Christopher Milne was in many ways, as he admitted, extremely like his father and the strength of the bond between them made the pain of breaking it all the greater. They were both essentially private people, individualists, observers, humorists. They both read Mathematics at Trinity College, Cambridge. Above all, they were both extremely good writers. Christopher never found another subject as interesting to his readers as his own life. His autobiographical writing, particularly in The Path Through the Trees (1979), has a most attractive candour. He wrote the first volume, the best-selling The Enchanted Places (1974), for himself (contradicting what he said on that subject in the book itself). It was soon after his mother's death, long after his father's. Each session at the typewriter was "like a session on the analyst's couch". He wrote it hoping to pre-empt future biographers of his father, but it was the very act of writing it that eventually made it possible for him to agree to my A.A. Milne: his life. Having agreed, he made no conditions and did not see the book until it was published six years ago. His reaction relieved us both.
Writing The Enchanted Places enabled Christopher Milne to come to terms with what his father had done to him. Milne could never make similar mistakes with his own daughter, Clare, to whom he was as deeply devoted. His father had expected too much of him. Clare, a severely disabled spastic, "set us an example and taught us a philosophy that parents don't usually expect to learn from their children". He wrote "Lucky Clare to have such a mother" and we would say "Lucky Clare to have such a father". He had always been good with his hands and was able to design special cutlery and furniture for her. Once he brought home a little bank vole which amazingly entertained her for two years and eight months.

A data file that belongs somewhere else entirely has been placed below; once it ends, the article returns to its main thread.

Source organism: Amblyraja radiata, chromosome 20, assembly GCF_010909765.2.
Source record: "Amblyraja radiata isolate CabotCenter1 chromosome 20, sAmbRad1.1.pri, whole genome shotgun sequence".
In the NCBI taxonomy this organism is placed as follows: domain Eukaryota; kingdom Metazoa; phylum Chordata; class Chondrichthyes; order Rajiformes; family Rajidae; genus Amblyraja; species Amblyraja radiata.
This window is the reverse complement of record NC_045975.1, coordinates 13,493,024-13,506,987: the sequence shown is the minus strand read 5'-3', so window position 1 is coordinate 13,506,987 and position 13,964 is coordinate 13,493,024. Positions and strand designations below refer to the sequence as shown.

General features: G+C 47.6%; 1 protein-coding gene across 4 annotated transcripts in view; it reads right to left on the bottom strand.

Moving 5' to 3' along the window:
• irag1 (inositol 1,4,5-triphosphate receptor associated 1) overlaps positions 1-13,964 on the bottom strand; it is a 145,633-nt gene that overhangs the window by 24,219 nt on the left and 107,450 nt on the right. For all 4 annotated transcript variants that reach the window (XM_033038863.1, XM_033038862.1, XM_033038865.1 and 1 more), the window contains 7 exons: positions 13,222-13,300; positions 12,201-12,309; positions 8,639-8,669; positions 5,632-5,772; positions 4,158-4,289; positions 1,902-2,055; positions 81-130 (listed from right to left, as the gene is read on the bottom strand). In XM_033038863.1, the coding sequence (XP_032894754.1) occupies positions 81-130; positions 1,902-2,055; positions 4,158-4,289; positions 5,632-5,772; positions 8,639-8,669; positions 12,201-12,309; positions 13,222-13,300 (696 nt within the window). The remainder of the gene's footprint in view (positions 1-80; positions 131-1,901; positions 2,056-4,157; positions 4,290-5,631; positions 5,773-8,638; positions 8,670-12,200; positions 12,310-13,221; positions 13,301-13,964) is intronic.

He sold his share in the future royalties he inherited from the Pooh books to the Royal Literary Fund (which already had a share) and, with the capital, set up a trust fund for her. Money never interested him and he gave much away, but he prided himself that he and his wife were self- supporting for over 20 years at the Harbour Bookshop in Dartmouth. The shy schoolboy who stammered, and who had been so unworldly that he thought you could send a telegram from a bank, became a successful bookseller and in the Sixties a passionate speaker on children and reading at meetings of PTAs and the School Library Association. Loving Dartmouth, he was for years Chairman of the Dartmouth and Kingswear Association.
In recent years he performed acts of filial piety, though pious was the last thing he ever was. He unveiled a statue of Winnie the bear cub at the London Zoo, and was involved in the restoration of Poohsticks Bridge and in the establishment of a memorial to his father and E.H. Shepard in Ashdown Forest. He took a leading part in the fight to save the forest from development and oil exploration - not so much because of Pooh but because of the forest itself. He said he took the playground of his Sussex childhood with him wherever he went - and it was his childhood as much as the good years of his devoted partnership with Lesley that enabled him to write in the preface to The Path Through the Trees that he had indeed had a happy life.
Christopher Robin Milne, bookseller and writer: born London 21 August 1920; author of The Enchanted Places 1974, The Path Through the Trees 1979, The Hollow on the Hill 1982, The Windfall 1985, The Open Garden 1988; married 1948 Lesley de Selincourt (one daughter); died Totnes, Devon 20 April 1996.